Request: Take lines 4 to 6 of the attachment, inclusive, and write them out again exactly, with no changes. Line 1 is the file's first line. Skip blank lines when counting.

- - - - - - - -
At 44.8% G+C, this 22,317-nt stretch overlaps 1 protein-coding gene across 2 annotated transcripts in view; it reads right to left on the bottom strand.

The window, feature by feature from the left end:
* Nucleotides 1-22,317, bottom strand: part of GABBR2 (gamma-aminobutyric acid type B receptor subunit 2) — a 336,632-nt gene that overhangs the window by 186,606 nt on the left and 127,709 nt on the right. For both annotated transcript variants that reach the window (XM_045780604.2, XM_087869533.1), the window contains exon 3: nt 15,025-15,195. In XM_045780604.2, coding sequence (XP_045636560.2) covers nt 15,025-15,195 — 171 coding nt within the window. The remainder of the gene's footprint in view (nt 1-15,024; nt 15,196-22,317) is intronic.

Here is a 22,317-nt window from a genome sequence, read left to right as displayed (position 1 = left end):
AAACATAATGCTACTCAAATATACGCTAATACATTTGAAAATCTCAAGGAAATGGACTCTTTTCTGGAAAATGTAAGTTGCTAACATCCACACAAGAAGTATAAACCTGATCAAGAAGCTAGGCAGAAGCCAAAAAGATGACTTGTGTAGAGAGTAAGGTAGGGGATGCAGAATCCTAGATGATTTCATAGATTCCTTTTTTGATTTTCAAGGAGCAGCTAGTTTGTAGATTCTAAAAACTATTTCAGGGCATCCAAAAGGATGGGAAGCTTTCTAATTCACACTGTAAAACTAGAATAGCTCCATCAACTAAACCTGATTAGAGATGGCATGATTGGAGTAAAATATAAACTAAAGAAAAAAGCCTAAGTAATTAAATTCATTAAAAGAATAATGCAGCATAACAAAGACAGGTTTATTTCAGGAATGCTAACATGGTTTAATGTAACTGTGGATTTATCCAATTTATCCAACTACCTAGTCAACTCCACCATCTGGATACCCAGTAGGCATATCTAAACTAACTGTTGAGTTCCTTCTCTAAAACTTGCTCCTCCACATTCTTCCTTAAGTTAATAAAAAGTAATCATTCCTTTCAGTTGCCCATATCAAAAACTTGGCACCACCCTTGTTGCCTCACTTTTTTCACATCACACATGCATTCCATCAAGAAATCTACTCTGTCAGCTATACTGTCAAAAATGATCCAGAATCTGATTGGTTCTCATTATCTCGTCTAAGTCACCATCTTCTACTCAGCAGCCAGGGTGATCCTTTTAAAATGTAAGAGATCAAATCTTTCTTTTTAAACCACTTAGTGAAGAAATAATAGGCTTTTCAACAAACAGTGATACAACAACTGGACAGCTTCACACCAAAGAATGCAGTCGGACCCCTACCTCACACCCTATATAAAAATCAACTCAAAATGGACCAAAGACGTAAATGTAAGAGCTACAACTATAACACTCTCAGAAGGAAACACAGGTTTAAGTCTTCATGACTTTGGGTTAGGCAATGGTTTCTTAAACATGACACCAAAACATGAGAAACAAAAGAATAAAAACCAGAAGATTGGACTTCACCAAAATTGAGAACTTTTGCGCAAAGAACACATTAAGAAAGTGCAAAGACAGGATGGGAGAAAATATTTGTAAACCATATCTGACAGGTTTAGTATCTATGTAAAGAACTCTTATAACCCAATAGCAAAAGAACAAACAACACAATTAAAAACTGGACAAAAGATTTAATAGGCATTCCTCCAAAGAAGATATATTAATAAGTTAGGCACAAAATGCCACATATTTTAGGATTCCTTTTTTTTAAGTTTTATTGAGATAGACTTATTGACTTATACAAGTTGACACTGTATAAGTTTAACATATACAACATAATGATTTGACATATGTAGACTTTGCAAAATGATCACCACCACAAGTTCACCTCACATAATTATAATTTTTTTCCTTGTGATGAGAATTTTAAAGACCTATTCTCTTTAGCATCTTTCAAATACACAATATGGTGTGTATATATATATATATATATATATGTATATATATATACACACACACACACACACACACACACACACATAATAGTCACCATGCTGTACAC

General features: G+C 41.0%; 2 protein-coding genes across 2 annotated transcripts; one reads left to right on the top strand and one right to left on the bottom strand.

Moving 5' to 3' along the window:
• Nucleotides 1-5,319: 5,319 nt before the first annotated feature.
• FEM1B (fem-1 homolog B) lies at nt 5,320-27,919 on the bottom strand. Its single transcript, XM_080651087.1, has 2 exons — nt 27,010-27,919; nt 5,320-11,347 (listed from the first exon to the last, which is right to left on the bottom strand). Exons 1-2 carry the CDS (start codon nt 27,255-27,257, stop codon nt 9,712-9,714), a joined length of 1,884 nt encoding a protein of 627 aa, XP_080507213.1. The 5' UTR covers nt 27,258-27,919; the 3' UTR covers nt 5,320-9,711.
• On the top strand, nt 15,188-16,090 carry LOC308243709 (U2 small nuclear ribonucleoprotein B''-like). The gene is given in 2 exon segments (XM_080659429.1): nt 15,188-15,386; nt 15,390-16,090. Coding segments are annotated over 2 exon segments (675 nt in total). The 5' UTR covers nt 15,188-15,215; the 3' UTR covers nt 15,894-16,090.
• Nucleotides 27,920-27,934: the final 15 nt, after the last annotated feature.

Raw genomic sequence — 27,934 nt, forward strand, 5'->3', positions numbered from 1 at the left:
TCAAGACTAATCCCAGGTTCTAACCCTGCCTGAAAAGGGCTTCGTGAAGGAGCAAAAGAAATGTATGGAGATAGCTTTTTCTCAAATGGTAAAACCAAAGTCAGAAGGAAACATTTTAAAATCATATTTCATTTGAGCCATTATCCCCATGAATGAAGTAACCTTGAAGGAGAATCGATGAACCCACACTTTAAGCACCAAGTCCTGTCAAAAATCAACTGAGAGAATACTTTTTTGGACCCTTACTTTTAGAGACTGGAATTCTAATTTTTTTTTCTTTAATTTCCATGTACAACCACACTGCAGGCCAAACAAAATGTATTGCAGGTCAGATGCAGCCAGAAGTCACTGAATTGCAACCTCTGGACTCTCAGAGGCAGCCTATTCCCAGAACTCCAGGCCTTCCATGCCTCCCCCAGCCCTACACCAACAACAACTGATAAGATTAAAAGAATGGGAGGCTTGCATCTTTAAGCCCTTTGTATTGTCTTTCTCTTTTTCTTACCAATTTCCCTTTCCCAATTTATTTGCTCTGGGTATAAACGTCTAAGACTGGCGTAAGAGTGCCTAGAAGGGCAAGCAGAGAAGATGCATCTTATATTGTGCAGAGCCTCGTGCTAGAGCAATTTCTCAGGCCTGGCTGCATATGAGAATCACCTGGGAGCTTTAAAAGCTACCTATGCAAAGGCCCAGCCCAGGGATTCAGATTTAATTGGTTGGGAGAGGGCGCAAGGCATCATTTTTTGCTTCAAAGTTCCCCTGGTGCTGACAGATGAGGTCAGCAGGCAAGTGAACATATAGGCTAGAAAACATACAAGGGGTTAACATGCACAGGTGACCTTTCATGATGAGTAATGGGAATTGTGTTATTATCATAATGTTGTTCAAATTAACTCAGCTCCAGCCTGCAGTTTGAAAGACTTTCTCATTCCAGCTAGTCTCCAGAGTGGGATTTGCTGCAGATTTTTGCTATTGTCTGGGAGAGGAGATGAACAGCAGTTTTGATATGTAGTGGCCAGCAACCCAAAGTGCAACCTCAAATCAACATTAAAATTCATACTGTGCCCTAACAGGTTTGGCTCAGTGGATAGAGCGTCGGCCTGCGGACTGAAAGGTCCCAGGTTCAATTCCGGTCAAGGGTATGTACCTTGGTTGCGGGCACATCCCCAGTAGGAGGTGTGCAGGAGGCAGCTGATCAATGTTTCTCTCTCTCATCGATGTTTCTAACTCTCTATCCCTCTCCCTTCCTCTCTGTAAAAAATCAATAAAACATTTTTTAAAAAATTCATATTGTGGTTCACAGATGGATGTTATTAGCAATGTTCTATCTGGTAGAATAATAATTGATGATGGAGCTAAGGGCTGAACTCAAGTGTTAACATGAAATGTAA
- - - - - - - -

Here is a 22,317-nt window from a genome sequence, read left to right as displayed (position 1 = left end):
AAACATAATGCTACTCAAATATACGCTAATACATTTGAAAATCTCAAGGAAATGGACTCTTTTCTGGAAAATGTAAGTTGCTAACATCCACACAAGAAGTATAAACCTGATCAAGAAGCTAGGCAGAAGCCAAAAAGATGACTTGTGTAGAGAGTAAGGTAGGGGATGCAGAATCCTAGATGATTTCATAGATTCCTTTTTTGATTTTCAAGGAGCAGCTAGTTTGTAGATTCTAAAAACTATTTCAGGGCATCCAAAAGGATGGGAAGCTTTCTAATTCACACTGTAAAACTAGAATAGCTCCATCAACTAAACCTGATTAGAGATGGCATGATTGGAGTAAAATATAAACTAAAGAAAAAAGCCTAAGTAATTAAATTCATTAAAAGAATAATGCAGCATAACAAAGACAGGTTTATTTCAGGAATGCTAACATGGTTTAATGTAACTGTGGATTTATCCAATTTATCCAACTACCTAGTCAACTCCACCATCTGGATACCCAGTAGGCATATCTAAACTAACTGTTGAGTTCCTTCTCTAAAACTTGCTCCTCCACATTCTTCCTTAAGTTAATAAAAAGTAATCATTCCTTTCAGTTGCCCATATCAAAAACTTGGCACCACCCTTGTTGCCTCACTTTTTTCACATCACACATGCATTCCATCAAGAAATCTACTCTGTCAGCTATACTGTCAAAAATGATCCAGAATCTGATTGGTTCTCATTATCTCGTCTAAGTCACCATCTTCTACTCAGCAGCCAGGGTGATCCTTTTAAAATGTAAGAGATCAAATCTTTCTTTTTAAACCACTTAGTGAAGAAATAATAGGCTTTTCAACAAACAGTGATACAACAACTGGACAGCTTCACACCAAAGAATGCAGTCGGACCCCTACCTCACACCCTATATAAAAATCAACTCAAAATGGACCAAAGACGTAAATGTAAGAGCTACAACTATAACACTCTCAGAAGGAAACACAGGTTTAAGTCTTCATGACTTTGGGTTAGGCAATGGTTTCTTAAACATGACACCAAAACATGAGAAACAAAAGAATAAAAACCAGAAGATTGGACTTCACCAAAATTGAGAACTTTTGCGCAAAGAACACATTAAGAAAGTGCAAAGACAGGATGGGAGAAAATATTTGTAAACCATATCTGACAGGTTTAGTATCTATGTAAAGAACTCTTATAACCCAATAGCAAAAGAACAAACAACACAATTAAAAACTGGACAAAAGATTTAATAGGCATTCCTCCAAAGAAGATATATTAATAAGTTAGGCACAAAATGCCACATATTTTAGGATTCCTTTTTTTTAAGTTTTATTGAGATAGACTTATTGACTTATACAAGTTGACACTGTATAAGTTTAACATATACAACATAATGATTTGACATATGTAGACTTTGCAAAATGATCACCACCACAAGTTCACCTCACATAATTATAATTTTTTTCCTTGTGATGAGAATTTTAAAGACCTATTCTCTTTAGCATCTTTCAAATACACAATATGGTGTGTATATATATATATATATATATATGTATATATATATACACACACACACACACACACACACACACACATAATAGTCACCATGCTGTACAC

General features: G+C 41.0%; 2 protein-coding genes across 2 annotated transcripts; one reads left to right on the top strand and one right to left on the bottom strand.